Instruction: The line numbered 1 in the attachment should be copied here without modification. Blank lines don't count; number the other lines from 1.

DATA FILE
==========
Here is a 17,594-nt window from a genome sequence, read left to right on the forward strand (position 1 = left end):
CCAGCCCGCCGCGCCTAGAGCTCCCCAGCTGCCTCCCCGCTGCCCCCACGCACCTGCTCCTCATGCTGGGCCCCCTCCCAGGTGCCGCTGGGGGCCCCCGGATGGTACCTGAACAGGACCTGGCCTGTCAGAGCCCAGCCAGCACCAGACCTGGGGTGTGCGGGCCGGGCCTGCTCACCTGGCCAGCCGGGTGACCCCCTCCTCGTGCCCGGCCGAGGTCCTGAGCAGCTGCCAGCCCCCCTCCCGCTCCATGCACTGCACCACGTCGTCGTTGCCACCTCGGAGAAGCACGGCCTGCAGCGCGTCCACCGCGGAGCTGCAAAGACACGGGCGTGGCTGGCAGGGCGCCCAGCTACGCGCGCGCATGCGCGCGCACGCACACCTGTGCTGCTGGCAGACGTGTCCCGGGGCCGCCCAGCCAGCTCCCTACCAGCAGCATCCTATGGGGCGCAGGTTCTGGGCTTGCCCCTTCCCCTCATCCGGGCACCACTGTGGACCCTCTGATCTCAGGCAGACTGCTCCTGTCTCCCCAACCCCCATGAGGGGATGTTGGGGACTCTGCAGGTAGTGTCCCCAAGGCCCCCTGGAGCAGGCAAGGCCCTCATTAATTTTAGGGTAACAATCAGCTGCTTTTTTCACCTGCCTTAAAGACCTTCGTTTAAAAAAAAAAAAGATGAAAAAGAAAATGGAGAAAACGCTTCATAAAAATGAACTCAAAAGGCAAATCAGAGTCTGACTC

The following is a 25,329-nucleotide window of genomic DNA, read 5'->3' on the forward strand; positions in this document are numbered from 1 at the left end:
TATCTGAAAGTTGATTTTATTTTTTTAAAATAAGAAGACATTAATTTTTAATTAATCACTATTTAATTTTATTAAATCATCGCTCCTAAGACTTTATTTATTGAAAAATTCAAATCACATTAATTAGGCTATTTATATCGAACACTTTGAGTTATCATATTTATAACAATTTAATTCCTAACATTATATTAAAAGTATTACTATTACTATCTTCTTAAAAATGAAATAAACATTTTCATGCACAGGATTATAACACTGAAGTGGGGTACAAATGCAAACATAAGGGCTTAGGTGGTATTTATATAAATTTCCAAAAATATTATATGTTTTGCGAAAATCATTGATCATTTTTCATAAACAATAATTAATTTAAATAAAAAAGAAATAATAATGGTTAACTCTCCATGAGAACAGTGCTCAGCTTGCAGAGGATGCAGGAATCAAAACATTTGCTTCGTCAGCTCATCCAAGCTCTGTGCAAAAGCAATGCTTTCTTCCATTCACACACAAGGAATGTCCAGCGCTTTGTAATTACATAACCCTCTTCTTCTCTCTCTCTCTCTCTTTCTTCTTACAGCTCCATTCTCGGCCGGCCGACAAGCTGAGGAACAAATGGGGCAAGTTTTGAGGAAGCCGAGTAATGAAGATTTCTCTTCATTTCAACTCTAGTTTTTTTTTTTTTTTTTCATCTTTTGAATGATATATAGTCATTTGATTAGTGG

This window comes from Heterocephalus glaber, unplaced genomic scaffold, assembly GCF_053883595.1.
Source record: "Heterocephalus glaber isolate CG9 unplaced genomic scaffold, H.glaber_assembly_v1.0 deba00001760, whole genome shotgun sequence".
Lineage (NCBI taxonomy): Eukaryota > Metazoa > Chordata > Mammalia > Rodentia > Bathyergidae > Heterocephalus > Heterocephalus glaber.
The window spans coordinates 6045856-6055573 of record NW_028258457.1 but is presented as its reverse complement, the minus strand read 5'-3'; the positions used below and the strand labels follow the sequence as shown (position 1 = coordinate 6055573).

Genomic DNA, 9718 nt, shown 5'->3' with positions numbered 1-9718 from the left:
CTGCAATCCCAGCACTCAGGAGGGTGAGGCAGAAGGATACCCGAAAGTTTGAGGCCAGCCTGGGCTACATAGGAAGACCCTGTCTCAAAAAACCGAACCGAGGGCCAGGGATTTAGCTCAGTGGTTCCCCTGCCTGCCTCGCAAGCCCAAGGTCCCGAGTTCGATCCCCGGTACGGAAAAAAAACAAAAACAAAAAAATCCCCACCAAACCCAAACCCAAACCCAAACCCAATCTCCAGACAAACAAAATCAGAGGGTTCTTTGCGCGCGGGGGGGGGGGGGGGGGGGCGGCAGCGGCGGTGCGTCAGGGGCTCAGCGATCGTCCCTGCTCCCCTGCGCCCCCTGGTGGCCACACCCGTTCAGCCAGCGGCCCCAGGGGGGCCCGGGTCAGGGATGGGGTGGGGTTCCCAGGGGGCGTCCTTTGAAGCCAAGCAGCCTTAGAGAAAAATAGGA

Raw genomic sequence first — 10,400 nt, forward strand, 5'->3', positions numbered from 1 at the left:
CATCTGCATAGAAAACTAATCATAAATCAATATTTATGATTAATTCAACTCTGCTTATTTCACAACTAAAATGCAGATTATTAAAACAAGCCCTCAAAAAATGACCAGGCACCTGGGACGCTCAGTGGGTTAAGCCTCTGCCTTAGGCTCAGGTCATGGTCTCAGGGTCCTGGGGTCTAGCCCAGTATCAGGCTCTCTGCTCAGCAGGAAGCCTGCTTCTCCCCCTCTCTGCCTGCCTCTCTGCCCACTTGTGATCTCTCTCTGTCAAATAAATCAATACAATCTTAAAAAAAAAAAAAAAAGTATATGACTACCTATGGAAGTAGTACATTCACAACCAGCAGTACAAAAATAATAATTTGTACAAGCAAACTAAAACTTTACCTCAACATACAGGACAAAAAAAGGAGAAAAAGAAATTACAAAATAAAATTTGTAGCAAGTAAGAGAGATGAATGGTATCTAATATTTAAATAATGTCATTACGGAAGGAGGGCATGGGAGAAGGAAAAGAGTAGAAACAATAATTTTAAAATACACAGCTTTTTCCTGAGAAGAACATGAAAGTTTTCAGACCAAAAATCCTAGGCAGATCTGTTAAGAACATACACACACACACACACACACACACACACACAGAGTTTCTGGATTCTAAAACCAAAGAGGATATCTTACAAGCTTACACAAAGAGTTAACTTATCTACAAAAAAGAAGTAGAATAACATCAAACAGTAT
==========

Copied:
Here is a 17,594-nt window from a genome sequence, read left to right on the forward strand (position 1 = left end):